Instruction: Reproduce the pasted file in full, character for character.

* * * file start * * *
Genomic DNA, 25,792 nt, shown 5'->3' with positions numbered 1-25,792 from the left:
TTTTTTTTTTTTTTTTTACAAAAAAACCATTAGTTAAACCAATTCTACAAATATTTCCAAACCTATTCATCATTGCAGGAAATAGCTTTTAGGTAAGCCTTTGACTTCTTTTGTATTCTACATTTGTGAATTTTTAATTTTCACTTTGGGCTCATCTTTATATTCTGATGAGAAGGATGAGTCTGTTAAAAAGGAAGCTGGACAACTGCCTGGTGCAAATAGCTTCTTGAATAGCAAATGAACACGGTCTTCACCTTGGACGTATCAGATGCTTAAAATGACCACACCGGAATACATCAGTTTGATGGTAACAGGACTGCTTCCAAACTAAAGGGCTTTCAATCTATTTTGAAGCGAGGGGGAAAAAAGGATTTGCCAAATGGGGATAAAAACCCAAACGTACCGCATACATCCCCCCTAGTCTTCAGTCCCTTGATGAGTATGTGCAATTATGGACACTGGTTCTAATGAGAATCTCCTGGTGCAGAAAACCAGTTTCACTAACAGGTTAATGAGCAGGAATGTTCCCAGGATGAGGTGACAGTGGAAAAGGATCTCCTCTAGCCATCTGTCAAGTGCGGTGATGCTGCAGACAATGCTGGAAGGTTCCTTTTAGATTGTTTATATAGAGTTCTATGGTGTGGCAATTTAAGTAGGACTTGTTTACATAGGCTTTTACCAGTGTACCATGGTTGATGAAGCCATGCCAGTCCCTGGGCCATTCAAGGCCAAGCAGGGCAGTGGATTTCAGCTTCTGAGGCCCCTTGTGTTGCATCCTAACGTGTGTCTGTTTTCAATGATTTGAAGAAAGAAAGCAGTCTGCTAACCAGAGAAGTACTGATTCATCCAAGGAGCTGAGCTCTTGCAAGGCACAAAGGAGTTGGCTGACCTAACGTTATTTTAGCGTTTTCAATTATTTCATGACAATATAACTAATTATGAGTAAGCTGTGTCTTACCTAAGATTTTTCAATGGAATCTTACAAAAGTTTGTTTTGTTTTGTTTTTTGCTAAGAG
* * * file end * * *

Genomic DNA, 25,792 nt, shown 5'->3' with positions numbered 1-25,792 from the left:
TTTTTTTTTTTTTTTTTACAAAAAAACCATTAGTTAAACCAATTCTACAAATATTTCCAAACCTATTCATCATTGCAGGAAATAGCTTTTAGGTAAGCCTTTGACTTCTTTTGTATTCTACATTTGTGAATTTTTAATTTTCACTTTGGGCTCATCTTTATATTCTGATGAGAAGGATGAGTCTGTTAAAAAGGAAGCTGGACAACTGCCTGGTGCAAATAGCTTCTTGAATAGCAAATGAACACGGTCTTCACCTTGGACGTATCAGATGCTTAAAATGACCACACCGGAATACATCAGTTTGATGGTAACAGGACTGCTTCCAAACTAAAGGGCTTTCAATCTATTTTGAAGCGAGGGGGAAAAAAGGATTTGCCAAATGGGGATAAAAACCCAAACGTACCGCATACATCCCCCCTAGTCTTCAGTCCCTTGATGAGTATGTGCAATTATGGACACTGGTTCTAATGAGAATCTCCTGGTGCAGAAAACCAGTTTCACTAACAGGTTAATGAGCAGGAATGTTCCCAGGATGAGGTGACAGTGGAAAAGGATCTCCTCTAGCCATCTGTCAAGTGCGGTGATGCTGCAGACAATGCTGGAAGGTTCCTTTTAGATTGTTTATATAGAGTTCTATGGTGTGGCAATTTAAGTAGGACTTGTTTACATAGGCTTTTACCAGTGTACCATGGTTGATGAAGCCATGCCAGTCCCTGGGCCATTCAAGGCCAAGCAGGGCAGTGGATTTCAGCTTCTGAGGCCCCTTGTGTTGCATCCTAACGTGTGTCTGTTTTCAATGATTTGAAGAAAGAAAGCAGTCTGCTAACCAGAGAAGTACTGATTCATCCAAGGAGCTGAGCTCTTGCAAGGCACAAAGGAGTTGGCTGACCTAACGTTATTTTAGCGTTTTCAATTATTTCATGACAATATAACTAATTATGAGTAAGCTGTGTCTTACCTAAGATTTTTCAATGGAATCTTACAAAAGTTTGTTTTGTTTTGTTTTTTGCTAAGAG